Server 2008 Group Policy Features

Over the next few weeks I plan to have a series of posts each focusing on a feature of Windows Server 2008. Microsoft’s newest server OS has been out for about 6 months, and is beginning to see rapid deployment as organizations replace older hardware. Server 2008 has a number of enhancements that make it one of the most functional & secure server-class operating systems to date. These posts will hopefully help those who are not yet familiar with the newest features, and at the same time will help me as I transition my MCSE to the new MCTS certification.

This post will cover Group Policy changes in the Server 2008 Active Directory implementation. Group Policy has been around since the Windows 2000 days as a solution for centrally managing OS and application configuration.

There are a number of major changes to GP, the most important of which may be the fact that there are a bunch of new settings for Server 2008 & Vista that improve on security, removable device access, and management of Internet Explorer, power settings, wireless networking, and printers, just to name a few. Microsoft maintains a list of settings here. Another big change is a new Group Policy Management Console (GPMC). The new GPMC has some under the hood updates as well as improvements to search functionality, but one of the most useful changes, in conjunction with GPO changes, is the ability to add comments to both GPOs and individual administrative template settings in a GPO. This is a huge addition and goes a long way towards integrating a change management documentation aspect into Group Policy.

On the subject of administrative templates, their format has changed from the old .ADM simple text based file to an XML based format, using the .ADMX extension. Language dependence has been removed so that the ADMX templates can be used between environments supporting different languages. Also, ADMX files can now be centrally stored in the \SYSVOL\Polices\DomainName\PolicyDefinitions folder on DCs rather than multiple copies for each GPO. This stands to improve replication performance and decrease SYSVOL space usage. It’s worth a mention here that ADMX files can only be administered from a Vista or Server 2008 machine, older OS’s are not ADMX-aware, though the settings in ADMX templates can still apply to them.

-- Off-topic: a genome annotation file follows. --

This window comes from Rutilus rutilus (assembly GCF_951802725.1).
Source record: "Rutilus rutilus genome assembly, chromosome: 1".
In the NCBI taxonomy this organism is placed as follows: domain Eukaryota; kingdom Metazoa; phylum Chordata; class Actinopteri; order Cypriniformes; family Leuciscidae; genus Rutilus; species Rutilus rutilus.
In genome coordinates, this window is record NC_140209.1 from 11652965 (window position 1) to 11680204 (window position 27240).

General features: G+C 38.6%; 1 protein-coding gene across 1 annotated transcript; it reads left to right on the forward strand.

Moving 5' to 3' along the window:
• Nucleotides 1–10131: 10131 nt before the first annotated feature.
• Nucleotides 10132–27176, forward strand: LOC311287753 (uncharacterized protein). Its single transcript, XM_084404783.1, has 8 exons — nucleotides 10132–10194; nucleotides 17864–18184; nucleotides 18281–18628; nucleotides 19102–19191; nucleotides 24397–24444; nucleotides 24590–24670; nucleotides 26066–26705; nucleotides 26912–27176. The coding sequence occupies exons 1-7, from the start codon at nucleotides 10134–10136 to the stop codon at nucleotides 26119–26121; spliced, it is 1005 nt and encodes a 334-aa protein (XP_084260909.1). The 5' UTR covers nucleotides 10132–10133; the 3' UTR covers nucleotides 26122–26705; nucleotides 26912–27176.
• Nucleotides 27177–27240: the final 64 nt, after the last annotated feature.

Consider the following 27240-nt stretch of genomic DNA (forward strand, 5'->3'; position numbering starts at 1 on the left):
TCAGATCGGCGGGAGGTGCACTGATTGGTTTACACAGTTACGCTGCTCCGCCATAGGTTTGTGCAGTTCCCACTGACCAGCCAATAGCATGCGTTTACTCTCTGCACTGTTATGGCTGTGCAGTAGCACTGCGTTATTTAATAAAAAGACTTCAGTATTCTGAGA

Another new concept related to Administrative Templates is that of Starter GPOs. Starter GPOs allow an administrator to configure multiple administrative template settings into a “Starter GPO”, which can then be used as a baseline for deploying future GPOs based on those settings. Starter GPOs can also be exported/imported to completely different environments as a .CAB file, which will retain settings & comments.

On the performance side of things, the Group Policy client engine has been separated as its own service, called “Group Policy Client” (who would’ve guessed?). Previously it ran under the Winlogon process. This was done as a performance enhancing feature and was also designed to improve GP related event logging. It has supposedly gotten a little easier to troubleshoot problems related to GP processing, though I haven’t had the fun of that experience yet. There were also improvements to Network Location Awareness (NLA), the feature that deals with slow link determination, which will improve startup times and intelligently deal with network connectivity changes.

Group Policy Preferences

Group Policy Preferences

Rounding out the major changes to Group Policy are two final features. First, it is now possible in Vista & Server 2008 to have multiple Local GPOs. This is most advantageous in non-domain environments such as workgroup or kiosk computers. This allows one LGPO to be applied for certain groups, and a different LGPO to be applied for others. This is useful because it allows IT staff to administer machines without being hindered by the regular restrictive LGPO. Finally, Group Policy Preferences have been enhanced to expand control over such settings as drive mappings, local groups, printers, tasks, data sources, file & folder options, and many other application & environmental settings that are traditionally scripted. See this blog for a good description on the differences between Policies and Preferences.

That’s all for this time. Check back soon for Server 2008 related posts on Active Directory, Terminal Services, Server Core, Scheduled Tasks, Performance Improvements, and anything else that might be blog worthy.

For further information: Windows Server Group Policy Home


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